A normal distribution describes a full population with known descriptive statistics. A t distribution describes different samples drawn from a population where the sample size differs with each sample.
What happens to the t distribution as the sample size increases?
The larger the sample size, the more the t distribution looks like the normal distribution
What does the p value below .05 for a t test tell you about the two compared group means?
means that the group means are statistically significant. substantial possibility that the differences are due to independent variable
What does the p value at or above .05 for a t test tell you about the tow compared group means?
there's a non-significant difference
What does Levene's Test tell you about the two groups in an independent samples t test?
Levene's Test--found in independent samples t-tests. Quality of variance. Tells us which row to read in SPSS. Below .05 we look a bottom row, above .05 we look at top row.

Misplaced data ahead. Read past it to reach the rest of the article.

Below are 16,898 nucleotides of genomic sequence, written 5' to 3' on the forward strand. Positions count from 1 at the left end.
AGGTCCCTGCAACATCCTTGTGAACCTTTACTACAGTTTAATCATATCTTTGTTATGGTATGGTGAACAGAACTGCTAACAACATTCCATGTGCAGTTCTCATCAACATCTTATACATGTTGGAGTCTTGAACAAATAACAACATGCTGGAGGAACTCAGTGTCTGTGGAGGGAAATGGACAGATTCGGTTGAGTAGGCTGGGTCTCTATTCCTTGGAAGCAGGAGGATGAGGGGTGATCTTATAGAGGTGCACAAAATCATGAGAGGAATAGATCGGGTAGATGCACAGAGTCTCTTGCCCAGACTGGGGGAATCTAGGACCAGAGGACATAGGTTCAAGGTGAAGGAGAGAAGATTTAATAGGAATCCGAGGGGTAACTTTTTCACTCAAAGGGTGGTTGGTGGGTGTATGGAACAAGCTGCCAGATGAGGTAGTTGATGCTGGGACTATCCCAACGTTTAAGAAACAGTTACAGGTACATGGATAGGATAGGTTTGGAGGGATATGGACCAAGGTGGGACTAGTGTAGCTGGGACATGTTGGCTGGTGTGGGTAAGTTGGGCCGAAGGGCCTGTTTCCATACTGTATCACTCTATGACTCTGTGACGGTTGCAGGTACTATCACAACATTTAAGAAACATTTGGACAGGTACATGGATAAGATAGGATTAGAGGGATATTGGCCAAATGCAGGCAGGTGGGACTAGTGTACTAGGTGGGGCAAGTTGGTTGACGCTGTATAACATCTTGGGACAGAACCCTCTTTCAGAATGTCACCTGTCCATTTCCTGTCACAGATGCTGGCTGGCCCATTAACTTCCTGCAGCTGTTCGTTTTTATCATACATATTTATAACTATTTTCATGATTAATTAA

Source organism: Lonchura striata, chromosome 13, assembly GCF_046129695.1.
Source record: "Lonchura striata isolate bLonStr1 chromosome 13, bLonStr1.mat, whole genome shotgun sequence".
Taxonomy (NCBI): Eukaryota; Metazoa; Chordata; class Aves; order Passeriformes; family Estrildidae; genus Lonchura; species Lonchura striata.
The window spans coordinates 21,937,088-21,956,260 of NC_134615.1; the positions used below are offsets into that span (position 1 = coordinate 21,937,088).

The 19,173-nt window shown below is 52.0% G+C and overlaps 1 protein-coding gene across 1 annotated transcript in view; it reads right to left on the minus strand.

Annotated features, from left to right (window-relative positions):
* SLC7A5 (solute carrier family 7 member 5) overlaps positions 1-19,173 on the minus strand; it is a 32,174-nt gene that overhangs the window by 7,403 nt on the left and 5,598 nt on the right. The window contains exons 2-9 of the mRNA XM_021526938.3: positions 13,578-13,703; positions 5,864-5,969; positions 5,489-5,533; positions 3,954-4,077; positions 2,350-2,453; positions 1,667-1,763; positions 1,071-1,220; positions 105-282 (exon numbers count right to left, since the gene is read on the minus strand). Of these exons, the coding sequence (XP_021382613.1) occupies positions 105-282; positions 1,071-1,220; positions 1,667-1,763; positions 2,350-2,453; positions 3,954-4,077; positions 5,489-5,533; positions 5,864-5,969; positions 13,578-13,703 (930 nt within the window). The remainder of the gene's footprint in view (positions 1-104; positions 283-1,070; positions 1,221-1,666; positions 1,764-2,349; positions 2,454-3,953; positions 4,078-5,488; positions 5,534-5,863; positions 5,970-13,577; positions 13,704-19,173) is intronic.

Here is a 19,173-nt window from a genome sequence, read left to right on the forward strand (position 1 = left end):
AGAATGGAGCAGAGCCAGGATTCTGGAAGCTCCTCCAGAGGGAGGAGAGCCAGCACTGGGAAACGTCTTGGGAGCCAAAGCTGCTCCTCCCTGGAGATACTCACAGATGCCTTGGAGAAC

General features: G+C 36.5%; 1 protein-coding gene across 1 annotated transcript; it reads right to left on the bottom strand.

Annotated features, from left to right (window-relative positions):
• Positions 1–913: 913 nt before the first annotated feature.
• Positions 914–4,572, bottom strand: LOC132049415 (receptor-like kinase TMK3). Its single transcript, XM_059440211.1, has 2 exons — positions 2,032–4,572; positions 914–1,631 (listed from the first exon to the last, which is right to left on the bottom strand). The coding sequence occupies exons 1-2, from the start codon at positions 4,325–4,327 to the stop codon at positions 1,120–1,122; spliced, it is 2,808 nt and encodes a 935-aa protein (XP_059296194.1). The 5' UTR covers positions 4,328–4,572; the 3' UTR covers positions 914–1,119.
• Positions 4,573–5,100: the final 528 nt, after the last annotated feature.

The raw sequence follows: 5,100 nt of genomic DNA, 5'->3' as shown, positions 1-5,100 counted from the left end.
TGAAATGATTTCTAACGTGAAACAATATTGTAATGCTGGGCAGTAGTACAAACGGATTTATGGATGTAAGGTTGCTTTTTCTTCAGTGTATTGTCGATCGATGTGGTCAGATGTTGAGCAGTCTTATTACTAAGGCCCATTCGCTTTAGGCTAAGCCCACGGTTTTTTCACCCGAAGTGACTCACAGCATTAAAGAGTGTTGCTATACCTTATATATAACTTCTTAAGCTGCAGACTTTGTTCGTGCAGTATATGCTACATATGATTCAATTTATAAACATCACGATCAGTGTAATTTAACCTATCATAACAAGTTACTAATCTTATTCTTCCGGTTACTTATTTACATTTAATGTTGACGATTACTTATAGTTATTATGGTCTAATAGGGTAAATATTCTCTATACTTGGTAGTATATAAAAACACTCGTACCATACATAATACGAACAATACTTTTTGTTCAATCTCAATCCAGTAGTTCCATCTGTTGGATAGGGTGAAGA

In the SPSS output for an independent samples t test, which p value would you use if Levene's test is significant?
if it is significant (p<.05), then you use the lower row
low value=low row, high value=high row
What is Cohen's d and what does it measure?
an effect size that indicates the standardized difference between two means. Tells us the magnitude of the effect of the independent variable on the dependent variable
What constitutes a small, medium, or large Cohen's d effect size?
small=.2, medium=.5, large=.8+
How do you calculate Cohen's d with independent samples t tests?
Mean 1- Mean 2/Avg. SD (for one-sample and independent samples t-test)
Difference in means/SD of pre-test (for paired samples t-test)
How does eta squared differ from Cohen's d?